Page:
October 2006

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EMAIL INTERVIEW  Gary Bark & Ken Sinclair

Gary Bark ConnectivityWeek Amsterdam & SingaporeGary Bark is the Managing Director of CONVERGED Building Solutions Ltd, in the UK. He has been involved in the building controls industry for the past 20 years. His background prior to CONVERGED includes six years as the Sales and Marketing Director of Plexus Technology Ltd, five years with CSI Control Systems International (now TAC) and 10 years with Andover Controls (now TAC) where he developed successful sales channels throughout the EMEA territory.

CONVERGED Building Solutions provides independent consultancy on the convergence between Building Control Systems and the IT world. Services are offered to Technology providers, Partners and Integrators as well as End Users.  Gary can be contacted at gary@convergedbuildings.com

BuilConn Track “Selling Connected Buildings”

It is our customers that that will change the industry, we need the technologists to drive the boundaries and we need end users to be convinced of the business case and the value proposition it will bring to their organization.

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Sinclair:  Gary, a question I am always asking myself given the compelling reasons for Intelligent Buildings is, why aren’t more owners moving in this direction?

Bark:  Good question Ken, I believe this is down to three fundamental problems; education, procurement and the business case for doing it. Let’s address them one by one:

  1. Education - the whole supply chain from owners right through to the delivery partners, there is still of a lack of people who really ‘get-it’. However, this is changing and events like BuilConn are helping to influence this.

  2. Procurement - this is always challenging us, given that technology has moved on at a pace most can’t keep up with, yet the way buildings are procured is really no different to the way it was done 20 years ago. Again, I personally have seen signs in the past 12 months that show this is changing, slowly, but it is changing and over time this will reduce the obstacles that stop real intelligent buildings being implemented.

  3. Business Case - This may sound somewhat obvious, but the business case needs to be developed right at the beginning of a project, not half way through the construction phase. Most buildings don’t work hard enough! A huge amount of money gets spent on them and most end up as expensive sheds used simply for sheltering people and assets. We need to make buildings work harder, by which I mean they need to play an extensive and active part in meeting the corporate objectives to reduce costs, lower environmental impact, increase occupant productivity and maximize Return On Investment.

Sinclair:  What do you believe are the key drivers that will change our industry?

Bark:  I believe it is a combination of two factors; the first is ‘technology’, this enables change and the way we do businesses, however the technology itself is not holding us back today. The second is more fundamental ‘our customers’; it is our customers that that will change the industry, we need the technologists to drive the boundaries and we need end users to be convinced of the business case and the value proposition it will bring to their organization. Once this is well articulated and proven, what we implement in our buildings and the way we implement it could change significantly.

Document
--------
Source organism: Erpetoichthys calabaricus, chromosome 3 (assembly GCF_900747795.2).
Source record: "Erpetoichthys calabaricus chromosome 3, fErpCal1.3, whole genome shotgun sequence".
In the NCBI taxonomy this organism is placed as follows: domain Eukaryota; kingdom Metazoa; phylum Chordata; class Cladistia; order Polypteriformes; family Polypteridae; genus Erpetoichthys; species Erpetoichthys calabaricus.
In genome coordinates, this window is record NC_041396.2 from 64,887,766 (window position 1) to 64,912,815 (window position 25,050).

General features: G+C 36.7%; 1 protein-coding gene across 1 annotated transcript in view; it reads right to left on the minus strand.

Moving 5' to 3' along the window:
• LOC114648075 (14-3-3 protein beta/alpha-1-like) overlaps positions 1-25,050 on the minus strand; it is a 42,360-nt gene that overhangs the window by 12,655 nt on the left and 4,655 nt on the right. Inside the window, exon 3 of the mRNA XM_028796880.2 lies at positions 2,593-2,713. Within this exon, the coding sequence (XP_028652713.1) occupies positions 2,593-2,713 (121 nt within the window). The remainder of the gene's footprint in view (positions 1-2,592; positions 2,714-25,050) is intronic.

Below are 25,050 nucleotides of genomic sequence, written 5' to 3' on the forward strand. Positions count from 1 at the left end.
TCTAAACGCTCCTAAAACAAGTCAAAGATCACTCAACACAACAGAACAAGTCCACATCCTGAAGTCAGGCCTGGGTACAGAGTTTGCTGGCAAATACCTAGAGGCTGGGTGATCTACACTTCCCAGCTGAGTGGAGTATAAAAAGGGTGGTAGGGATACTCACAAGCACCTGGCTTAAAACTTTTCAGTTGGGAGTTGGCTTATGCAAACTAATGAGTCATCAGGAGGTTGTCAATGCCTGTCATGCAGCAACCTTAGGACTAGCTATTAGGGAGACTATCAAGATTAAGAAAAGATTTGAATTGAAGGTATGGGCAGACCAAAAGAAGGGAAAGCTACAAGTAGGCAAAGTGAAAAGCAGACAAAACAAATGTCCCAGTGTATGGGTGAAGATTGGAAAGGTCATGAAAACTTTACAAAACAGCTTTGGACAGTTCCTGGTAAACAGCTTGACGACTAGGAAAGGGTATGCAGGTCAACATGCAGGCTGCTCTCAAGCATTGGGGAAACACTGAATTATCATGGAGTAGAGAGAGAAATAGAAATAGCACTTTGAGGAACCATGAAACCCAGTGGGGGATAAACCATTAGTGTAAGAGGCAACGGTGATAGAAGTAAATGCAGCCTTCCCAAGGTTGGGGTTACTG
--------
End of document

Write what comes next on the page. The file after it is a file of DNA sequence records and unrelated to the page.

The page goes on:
[an error occurred while processing this directive] Sinclair:  Where is the real value in Converged Solutions?

Bark:  One aspect that needs to be appreciated in this whole ‘converged building solution’ is that the business benefit is not derived from ‘system to system’ integration. We have seen this type of integration for many years and as we discussed earlier, it is still not the mainstream. This is because in general, it does not deliver a compelling business case. By converging business systems with building systems we now have an opportunity to create far greater business value to the customer that we previously could not address. It is the combination of IT network and open standards that has bought these worlds closer together and provides a media by which the building and business worlds can collaborate. This is now being identified by many businesses globally, the challenge now is to find the organizations that have the expertise to bring these two very different worlds together. Some of the leading companies in this field will be participating at BuilConn either as presenters or exhibitors.

Sinclair:  What is your track aiming to achieve?

Bark:  We have a lot of experience in the presenters that are involved in this track, the aim is to pass on some of the wealth of knowledge through these industry leaders to the BuilConn delegates, who will be able leave BuilConn with new ideas, applications and business models.

Sinclair:  Finally, what type of delegate is likely to benefit from this BuilConn track?

Bark:  This track is not simply targeted at sales professionals who need to sell to end users. At the end of the day, even the owner that we sell to on a daily basis is likely to have to sell the proposition internally within their organisation. I am sure a wide range of delegates including building owners, consulting engineers, systems integrators (both IT and Controls) and Technology Solution Providers along with anyone who is interested in the business case for Intelligent Buildings will benefit from this track.


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